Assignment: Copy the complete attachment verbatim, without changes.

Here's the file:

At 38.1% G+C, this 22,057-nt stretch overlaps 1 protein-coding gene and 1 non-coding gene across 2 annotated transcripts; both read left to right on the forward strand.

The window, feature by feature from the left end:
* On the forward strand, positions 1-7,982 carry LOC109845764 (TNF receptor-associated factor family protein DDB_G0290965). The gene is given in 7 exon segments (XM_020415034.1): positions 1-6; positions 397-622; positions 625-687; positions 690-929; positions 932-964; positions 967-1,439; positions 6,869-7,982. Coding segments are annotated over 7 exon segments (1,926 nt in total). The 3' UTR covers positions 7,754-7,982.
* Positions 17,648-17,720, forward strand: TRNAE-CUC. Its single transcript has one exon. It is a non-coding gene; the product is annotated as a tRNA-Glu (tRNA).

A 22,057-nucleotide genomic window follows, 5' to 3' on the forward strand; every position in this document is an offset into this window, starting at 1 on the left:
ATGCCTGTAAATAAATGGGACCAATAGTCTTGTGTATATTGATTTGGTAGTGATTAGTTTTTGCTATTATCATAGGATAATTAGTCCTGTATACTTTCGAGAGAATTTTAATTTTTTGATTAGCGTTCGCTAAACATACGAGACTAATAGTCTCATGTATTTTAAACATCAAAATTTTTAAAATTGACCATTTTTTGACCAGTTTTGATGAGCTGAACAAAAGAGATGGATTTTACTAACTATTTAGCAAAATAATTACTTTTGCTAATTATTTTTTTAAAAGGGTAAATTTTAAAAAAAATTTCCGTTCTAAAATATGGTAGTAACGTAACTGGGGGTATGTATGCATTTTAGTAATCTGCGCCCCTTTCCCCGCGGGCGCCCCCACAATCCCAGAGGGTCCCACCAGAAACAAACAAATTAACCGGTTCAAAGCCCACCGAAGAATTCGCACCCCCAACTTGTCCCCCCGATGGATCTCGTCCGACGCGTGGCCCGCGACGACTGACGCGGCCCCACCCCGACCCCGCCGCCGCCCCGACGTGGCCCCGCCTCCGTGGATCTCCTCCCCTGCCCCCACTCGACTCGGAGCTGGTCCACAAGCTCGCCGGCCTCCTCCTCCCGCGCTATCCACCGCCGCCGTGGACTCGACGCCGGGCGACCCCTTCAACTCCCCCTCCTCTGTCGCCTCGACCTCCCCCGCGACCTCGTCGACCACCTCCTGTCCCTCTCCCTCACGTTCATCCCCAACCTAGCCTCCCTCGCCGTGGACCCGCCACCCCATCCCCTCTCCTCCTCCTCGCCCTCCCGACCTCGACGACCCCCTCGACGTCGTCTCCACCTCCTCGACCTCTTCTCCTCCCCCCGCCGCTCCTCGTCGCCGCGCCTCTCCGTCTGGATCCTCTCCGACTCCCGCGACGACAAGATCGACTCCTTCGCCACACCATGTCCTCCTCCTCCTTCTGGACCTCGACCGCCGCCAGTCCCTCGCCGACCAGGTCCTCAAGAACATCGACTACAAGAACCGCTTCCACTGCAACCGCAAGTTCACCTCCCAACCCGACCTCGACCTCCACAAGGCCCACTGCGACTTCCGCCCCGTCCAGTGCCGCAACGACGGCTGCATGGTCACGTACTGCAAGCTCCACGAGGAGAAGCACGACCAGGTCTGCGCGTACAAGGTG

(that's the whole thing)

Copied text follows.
At 38.1% G+C, this 22,057-nt stretch overlaps 1 protein-coding gene and 1 non-coding gene across 2 annotated transcripts; both read left to right on the forward strand.

The window, feature by feature from the left end:
* On the forward strand, positions 1-7,982 carry LOC109845764 (TNF receptor-associated factor family protein DDB_G0290965). The gene is given in 7 exon segments (XM_020415034.1): positions 1-6; positions 397-622; positions 625-687; positions 690-929; positions 932-964; positions 967-1,439; positions 6,869-7,982. Coding segments are annotated over 7 exon segments (1,926 nt in total). The 3' UTR covers positions 7,754-7,982.
* Positions 17,648-17,720, forward strand: TRNAE-CUC. Its single transcript has one exon. It is a non-coding gene; the product is annotated as a tRNA-Glu (tRNA).

A 22,057-nucleotide genomic window follows, 5' to 3' on the forward strand; every position in this document is an offset into this window, starting at 1 on the left:
ATGCCTGTAAATAAATGGGACCAATAGTCTTGTGTATATTGATTTGGTAGTGATTAGTTTTTGCTATTATCATAGGATAATTAGTCCTGTATACTTTCGAGAGAATTTTAATTTTTTGATTAGCGTTCGCTAAACATACGAGACTAATAGTCTCATGTATTTTAAACATCAAAATTTTTAAAATTGACCATTTTTTGACCAGTTTTGATGAGCTGAACAAAAGAGATGGATTTTACTAACTATTTAGCAAAATAATTACTTTTGCTAATTATTTTTTTAAAAGGGTAAATTTTAAAAAAAATTTCCGTTCTAAAATATGGTAGTAACGTAACTGGGGGTATGTATGCATTTTAGTAATCTGCGCCCCTTTCCCCGCGGGCGCCCCCACAATCCCAGAGGGTCCCACCAGAAACAAACAAATTAACCGGTTCAAAGCCCACCGAAGAATTCGCACCCCCAACTTGTCCCCCCGATGGATCTCGTCCGACGCGTGGCCCGCGACGACTGACGCGGCCCCACCCCGACCCCGCCGCCGCCCCGACGTGGCCCCGCCTCCGTGGATCTCCTCCCCTGCCCCCACTCGACTCGGAGCTGGTCCACAAGCTCGCCGGCCTCCTCCTCCCGCGCTATCCACCGCCGCCGTGGACTCGACGCCGGGCGACCCCTTCAACTCCCCCTCCTCTGTCGCCTCGACCTCCCCCGCGACCTCGTCGACCACCTCCTGTCCCTCTCCCTCACGTTCATCCCCAACCTAGCCTCCCTCGCCGTGGACCCGCCACCCCATCCCCTCTCCTCCTCCTCGCCCTCCCGACCTCGACGACCCCCTCGACGTCGTCTCCACCTCCTCGACCTCTTCTCCTCCCCCCGCCGCTCCTCGTCGCCGCGCCTCTCCGTCTGGATCCTCTCCGACTCCCGCGACGACAAGATCGACTCCTTCGCCACACCATGTCCTCCTCCTCCTTCTGGACCTCGACCGCCGCCAGTCCCTCGCCGACCAGGTCCTCAAGAACATCGACTACAAGAACCGCTTCCACTGCAACCGCAAGTTCACCTCCCAACCCGACCTCGACCTCCACAAGGCCCACTGCGACTTCCGCCCCGTCCAGTGCCGCAACGACGGCTGCATGGTCACGTACTGCAAGCTCCACGAGGAGAAGCACGACCAGGTCTGCGCGTACAAGGTG